The League of Women Voters of La Plata County is a nonprofit, non-partisan political organization that encourages the informed and active participation of citizens in government; works to increase understanding of major public policy issues; and influences public policy through education and advocacy. Our members, women and men ages 16 and up, volunteer their time year round to help Make Democracy Work!
We are a member of the national League of Women Voters which was formed when women finally gained the right to vote in 1920. Throughout the League’s nearly 100 year history and working in all states, the League focus has been to expand participation and give a voice to all Americans. It never endorses, supports or opposes any political candidate or political party. We are also a member of the state League of Women Voters of Colorado
History of the League of Women Voters
Access the Archives of the League of Women Voters of La Plata County maintained at Fort Lewis College in The Center of Southwest Studies Collection M139.
A short History of the League of Women Voters.
The League of Women Voters started after women got the right to vote.
In her address to the National American Woman Suffrage Association’s (NAWSA) 50th convention in St. Louis, Missouri, President Carrie Chapman Catt proposed the creation of a “league of women voters to finish the fight and aid in the reconstruction of the nation.” Women Voters was formed within the NAWSA, composed of the organizations in the states where suffrage had already been attained.
The next year, on February 14, 1920 – six months before the 19th amendment to the Constitution was ratified – the League was formally organized in Chicago as the national League of Women Voters. Catt described the purpose of the new organization:
“The League of Women Voters is not to dissolve any present organization but to unite all existing organizations of women who believe in its principles. It is not to lure women from partisanship but to combine them in an effort for legislation which will protect coming movements, which we cannot even foretell, from suffering the untoward conditions which have hindered for so long the coming of equal suffrage. Are the women of the United States big enough to see their opportunity?”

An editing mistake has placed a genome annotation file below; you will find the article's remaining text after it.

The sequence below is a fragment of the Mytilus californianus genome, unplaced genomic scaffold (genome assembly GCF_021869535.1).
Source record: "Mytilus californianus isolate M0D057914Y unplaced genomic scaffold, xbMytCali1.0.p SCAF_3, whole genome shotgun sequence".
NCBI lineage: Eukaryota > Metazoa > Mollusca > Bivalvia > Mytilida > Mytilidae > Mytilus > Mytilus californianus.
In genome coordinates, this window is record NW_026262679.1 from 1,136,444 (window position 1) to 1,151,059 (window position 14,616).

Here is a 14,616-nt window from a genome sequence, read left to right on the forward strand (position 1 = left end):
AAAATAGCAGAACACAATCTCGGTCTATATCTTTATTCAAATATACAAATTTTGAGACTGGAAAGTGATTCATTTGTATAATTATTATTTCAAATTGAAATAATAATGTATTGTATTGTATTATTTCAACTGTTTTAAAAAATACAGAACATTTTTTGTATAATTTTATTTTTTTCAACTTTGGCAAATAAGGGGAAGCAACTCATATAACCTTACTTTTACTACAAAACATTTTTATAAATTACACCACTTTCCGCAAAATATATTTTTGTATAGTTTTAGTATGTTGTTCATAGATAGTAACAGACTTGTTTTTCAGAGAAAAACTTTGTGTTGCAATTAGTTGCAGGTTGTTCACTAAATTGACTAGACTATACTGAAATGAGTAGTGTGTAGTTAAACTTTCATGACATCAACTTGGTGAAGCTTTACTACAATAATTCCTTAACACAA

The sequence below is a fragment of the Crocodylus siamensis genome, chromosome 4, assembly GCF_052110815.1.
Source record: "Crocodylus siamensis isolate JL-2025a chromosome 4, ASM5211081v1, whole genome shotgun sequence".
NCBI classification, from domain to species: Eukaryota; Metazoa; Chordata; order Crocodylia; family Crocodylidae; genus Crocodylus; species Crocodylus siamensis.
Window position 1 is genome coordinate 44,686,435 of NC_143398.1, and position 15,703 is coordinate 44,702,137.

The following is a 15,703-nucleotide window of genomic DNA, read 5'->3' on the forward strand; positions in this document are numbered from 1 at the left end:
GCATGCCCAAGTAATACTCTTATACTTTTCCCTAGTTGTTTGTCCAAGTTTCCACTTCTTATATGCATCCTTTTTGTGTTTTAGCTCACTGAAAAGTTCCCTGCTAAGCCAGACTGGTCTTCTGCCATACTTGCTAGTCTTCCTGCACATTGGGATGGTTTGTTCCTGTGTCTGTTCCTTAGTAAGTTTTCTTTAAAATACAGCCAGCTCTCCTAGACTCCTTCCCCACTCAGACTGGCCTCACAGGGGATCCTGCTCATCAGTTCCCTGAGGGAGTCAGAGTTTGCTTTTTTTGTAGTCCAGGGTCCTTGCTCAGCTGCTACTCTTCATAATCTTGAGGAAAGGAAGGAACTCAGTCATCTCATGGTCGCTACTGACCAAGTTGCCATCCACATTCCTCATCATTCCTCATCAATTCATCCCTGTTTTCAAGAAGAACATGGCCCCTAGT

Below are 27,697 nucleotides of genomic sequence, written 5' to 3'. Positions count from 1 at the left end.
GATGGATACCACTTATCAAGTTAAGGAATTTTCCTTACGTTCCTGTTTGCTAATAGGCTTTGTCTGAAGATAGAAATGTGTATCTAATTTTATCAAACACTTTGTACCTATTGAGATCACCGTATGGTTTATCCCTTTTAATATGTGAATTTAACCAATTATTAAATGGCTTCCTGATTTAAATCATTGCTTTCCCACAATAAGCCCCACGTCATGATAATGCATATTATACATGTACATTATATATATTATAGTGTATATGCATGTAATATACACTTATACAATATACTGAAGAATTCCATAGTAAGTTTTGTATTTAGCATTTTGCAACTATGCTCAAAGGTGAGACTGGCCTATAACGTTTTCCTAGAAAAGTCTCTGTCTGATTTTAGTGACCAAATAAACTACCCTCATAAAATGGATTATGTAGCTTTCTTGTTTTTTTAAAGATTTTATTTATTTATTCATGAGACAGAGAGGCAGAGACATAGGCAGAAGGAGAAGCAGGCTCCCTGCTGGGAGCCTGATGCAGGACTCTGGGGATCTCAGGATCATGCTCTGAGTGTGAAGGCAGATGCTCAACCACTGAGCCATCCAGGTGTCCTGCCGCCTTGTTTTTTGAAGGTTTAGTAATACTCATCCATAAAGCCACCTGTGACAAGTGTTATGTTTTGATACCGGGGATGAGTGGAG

Maud Wood Park became the first national president of the League and thus the first League leader to rise to the challenge. She had steered the women’s suffrage amendment through Congress in the last two years before ratification and liked nothing better than legislative work. From the very beginning, however, it was apparent that the legislative goals of the League were not exclusively focused on women’s issues and that citizen education aimed at all of the electorate was in order.
Since its inception, the League has helped millions of women and men become informed participants in government. In fact, the first league convention voted 69 separate items as statements of principle and recommendations for legislation. Among them were protection for women and children, right of working women, food supply and demand, social hygiene, the legal status of women, and American citizenship. The League’s first major national legislative success was the passage of the Sheppard-Towner Act providing federal aid for maternal and child care programs. In the 1930’s, League members worked successfully for enactment of the Social Security and Food and Drug Acts. Due at least in part to League efforts, legislation passed in 1938 and 1940 removed hundreds of federal jobs from the spoils system and placed them under Civil Service.
During the postwar period, the League helped lead the effort to establish the United Nations and to ensure U.S. Participation. The League was one of the first organizations in the country officially recognized by the United Nations as a non-governmental organization; it still maintains official observer status today.